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Murder of Texas Prison Inmate Sparks Retaliation Concerns

Six inmates were rebooked on murder charge
Six inmates were rebooked on murder charges | Images by El Paso County Jail Annex

The murder of an inmate allegedly committed by fellow detainees has an El Paso jail on edge.

Jesus Torres, 57, was found dead inside his cell at the El Paso County Jail Annex on November 27. His death was ruled a homicide, and the ensuing investigation conducted by detectives from the El Paso Sheriff’s Office Major Crime Unit and the Texas Rangers identified six other inmates residing in the victim’s cell block as the suspected perpetrators.

Manuel Alejandro Vargas, 31; George Lopez, 23; Jesus Adrian Rocha, 38; Jovani Dionicio Ramos, 29; and Christian Carillo, 25, were all rebooked on murder charges. They had originally been arrested on different charges, including human smuggling, aggravated assault, and manufacturing methamphetamine. Meanwhile, the sixth suspect, 18-year-old Juan Alberto Ortiz, was charged with capital murder. He was already awaiting trial for allegedly fatally shooting his mother last year.

The victim, Torres, had been incarcerated in early June after allegedly violating his parole on a human smuggling case and being found in possession of drugs.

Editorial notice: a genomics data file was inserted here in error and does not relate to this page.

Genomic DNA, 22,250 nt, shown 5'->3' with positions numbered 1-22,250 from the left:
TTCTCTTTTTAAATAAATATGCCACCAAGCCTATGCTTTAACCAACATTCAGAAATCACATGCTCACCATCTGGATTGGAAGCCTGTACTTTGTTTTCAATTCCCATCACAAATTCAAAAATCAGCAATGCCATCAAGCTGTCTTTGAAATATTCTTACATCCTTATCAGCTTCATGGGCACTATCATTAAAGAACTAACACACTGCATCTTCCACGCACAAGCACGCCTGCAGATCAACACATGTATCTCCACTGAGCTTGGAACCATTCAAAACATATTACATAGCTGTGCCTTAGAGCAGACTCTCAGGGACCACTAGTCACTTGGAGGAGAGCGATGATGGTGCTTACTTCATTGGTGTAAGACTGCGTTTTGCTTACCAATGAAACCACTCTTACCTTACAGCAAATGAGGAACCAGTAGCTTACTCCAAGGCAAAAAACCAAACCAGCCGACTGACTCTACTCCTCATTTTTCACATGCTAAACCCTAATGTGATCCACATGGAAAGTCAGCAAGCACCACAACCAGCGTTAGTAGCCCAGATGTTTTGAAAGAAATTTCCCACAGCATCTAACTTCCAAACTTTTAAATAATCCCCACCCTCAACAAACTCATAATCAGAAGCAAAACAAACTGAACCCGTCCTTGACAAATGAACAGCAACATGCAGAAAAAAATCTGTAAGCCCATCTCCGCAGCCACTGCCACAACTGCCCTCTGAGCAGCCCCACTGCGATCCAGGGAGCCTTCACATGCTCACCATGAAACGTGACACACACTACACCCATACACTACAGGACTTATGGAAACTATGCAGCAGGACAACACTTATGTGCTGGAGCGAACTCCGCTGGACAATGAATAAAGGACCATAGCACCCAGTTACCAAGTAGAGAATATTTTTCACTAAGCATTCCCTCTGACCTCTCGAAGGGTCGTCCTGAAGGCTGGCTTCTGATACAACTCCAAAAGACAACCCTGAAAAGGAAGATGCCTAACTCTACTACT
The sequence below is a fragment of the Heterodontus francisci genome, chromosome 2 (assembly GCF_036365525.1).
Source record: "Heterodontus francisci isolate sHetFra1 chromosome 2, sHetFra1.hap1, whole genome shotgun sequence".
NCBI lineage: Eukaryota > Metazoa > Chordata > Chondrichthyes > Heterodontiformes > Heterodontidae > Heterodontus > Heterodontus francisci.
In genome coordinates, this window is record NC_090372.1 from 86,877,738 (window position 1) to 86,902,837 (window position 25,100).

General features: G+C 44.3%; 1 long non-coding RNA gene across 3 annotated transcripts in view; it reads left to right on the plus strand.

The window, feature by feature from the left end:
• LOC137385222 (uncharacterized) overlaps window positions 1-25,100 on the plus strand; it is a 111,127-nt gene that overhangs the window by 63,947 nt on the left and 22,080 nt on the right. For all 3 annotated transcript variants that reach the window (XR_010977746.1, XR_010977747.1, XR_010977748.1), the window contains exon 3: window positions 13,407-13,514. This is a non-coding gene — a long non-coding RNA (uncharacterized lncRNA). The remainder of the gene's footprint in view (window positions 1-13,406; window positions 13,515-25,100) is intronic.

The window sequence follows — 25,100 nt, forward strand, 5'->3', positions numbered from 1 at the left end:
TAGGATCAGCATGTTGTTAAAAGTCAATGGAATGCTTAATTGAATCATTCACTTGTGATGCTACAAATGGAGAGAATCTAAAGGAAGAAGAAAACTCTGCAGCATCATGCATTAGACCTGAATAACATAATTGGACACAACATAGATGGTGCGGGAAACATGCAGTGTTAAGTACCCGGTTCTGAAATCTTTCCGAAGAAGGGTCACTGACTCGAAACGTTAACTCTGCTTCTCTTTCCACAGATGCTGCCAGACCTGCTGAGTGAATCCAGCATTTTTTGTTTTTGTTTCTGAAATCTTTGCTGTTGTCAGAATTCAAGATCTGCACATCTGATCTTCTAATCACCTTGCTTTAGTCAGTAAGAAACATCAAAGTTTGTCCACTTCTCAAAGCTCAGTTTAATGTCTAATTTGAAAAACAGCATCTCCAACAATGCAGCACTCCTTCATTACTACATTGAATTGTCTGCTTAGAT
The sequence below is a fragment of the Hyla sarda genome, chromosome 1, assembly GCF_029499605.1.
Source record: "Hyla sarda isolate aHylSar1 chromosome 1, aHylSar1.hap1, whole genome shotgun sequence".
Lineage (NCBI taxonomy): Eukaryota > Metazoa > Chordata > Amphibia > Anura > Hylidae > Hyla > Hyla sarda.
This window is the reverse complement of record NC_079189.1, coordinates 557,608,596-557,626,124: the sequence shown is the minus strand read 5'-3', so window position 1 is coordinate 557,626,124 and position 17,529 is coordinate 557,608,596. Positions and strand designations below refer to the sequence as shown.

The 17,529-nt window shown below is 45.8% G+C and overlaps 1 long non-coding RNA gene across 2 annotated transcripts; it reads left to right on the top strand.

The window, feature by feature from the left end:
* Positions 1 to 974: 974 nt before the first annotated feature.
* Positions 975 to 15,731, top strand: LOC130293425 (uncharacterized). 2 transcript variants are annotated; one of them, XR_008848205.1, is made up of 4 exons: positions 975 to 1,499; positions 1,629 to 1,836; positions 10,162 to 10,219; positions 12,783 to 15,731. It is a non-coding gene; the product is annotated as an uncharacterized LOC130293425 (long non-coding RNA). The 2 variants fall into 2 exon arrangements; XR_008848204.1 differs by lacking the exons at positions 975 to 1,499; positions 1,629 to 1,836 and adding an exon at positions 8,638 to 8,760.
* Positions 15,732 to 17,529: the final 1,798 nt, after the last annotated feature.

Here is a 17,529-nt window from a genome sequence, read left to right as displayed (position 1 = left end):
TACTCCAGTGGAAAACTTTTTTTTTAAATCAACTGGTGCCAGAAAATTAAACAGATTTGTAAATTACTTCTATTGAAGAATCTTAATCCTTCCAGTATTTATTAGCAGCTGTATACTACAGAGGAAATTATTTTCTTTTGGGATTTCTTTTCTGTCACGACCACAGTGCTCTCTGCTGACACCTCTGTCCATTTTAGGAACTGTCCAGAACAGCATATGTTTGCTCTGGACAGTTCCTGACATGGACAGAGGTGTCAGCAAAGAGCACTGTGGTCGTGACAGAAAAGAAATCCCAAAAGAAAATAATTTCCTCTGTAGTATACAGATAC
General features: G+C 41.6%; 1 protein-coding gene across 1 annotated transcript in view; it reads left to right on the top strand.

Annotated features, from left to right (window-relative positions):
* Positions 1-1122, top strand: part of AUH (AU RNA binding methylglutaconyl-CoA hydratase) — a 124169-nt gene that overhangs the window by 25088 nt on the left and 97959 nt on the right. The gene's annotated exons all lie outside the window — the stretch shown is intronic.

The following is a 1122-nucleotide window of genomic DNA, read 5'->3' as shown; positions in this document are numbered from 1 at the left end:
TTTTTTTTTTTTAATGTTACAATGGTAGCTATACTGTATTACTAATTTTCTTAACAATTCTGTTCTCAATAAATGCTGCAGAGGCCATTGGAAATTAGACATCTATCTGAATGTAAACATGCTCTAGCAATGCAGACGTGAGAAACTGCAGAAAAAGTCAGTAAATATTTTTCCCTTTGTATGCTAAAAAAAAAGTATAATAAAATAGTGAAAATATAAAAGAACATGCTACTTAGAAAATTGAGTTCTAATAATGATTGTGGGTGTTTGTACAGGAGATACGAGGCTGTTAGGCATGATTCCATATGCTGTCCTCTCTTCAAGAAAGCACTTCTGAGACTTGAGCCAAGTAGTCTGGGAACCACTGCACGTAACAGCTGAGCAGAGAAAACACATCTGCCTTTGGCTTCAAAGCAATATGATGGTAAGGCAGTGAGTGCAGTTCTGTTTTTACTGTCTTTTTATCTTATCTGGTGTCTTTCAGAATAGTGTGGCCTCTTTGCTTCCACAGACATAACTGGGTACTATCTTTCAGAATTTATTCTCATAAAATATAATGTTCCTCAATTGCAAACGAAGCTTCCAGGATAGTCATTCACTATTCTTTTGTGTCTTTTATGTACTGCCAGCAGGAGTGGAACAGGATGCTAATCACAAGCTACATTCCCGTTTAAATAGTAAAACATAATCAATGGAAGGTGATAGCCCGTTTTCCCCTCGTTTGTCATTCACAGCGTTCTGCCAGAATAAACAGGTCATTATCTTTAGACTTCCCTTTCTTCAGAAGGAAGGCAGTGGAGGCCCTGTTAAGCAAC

The motive behind Torres’ killing has not been disclosed by the El Paso County Sheriff’s Office. However, a report from KTSM 9 News suggested that on Sunday evening, one of the suspects received a message that had been slipped under a door. Video footage reportedly shows four of the suspects later violently assaulting Torres while two others acted as lookouts.

Jailers have taken steps to ensure that the violence doesn’t spill over into the rest of the population. Several inmates have been placed under lockdown in individual cells to thwart any acts of retaliation.

Crimes like those the convicts in El Paso have been accused and/or convicted of are also seen in Dallas, where the murder rate continues to climb as the police department continues to grapple with an ongoing officer shortage. Although a City analysis previously recommended a force of at least 4,000 to maintain public safety, the Dallas Police Department currently employs fewer than 3,200 officers.

Meanwhile, as of November 28, there had been 221 murders and non-negligent homicides logged citywide, according to the City’s crime analytics dashboard. This represents a 10.5% increase year over year.

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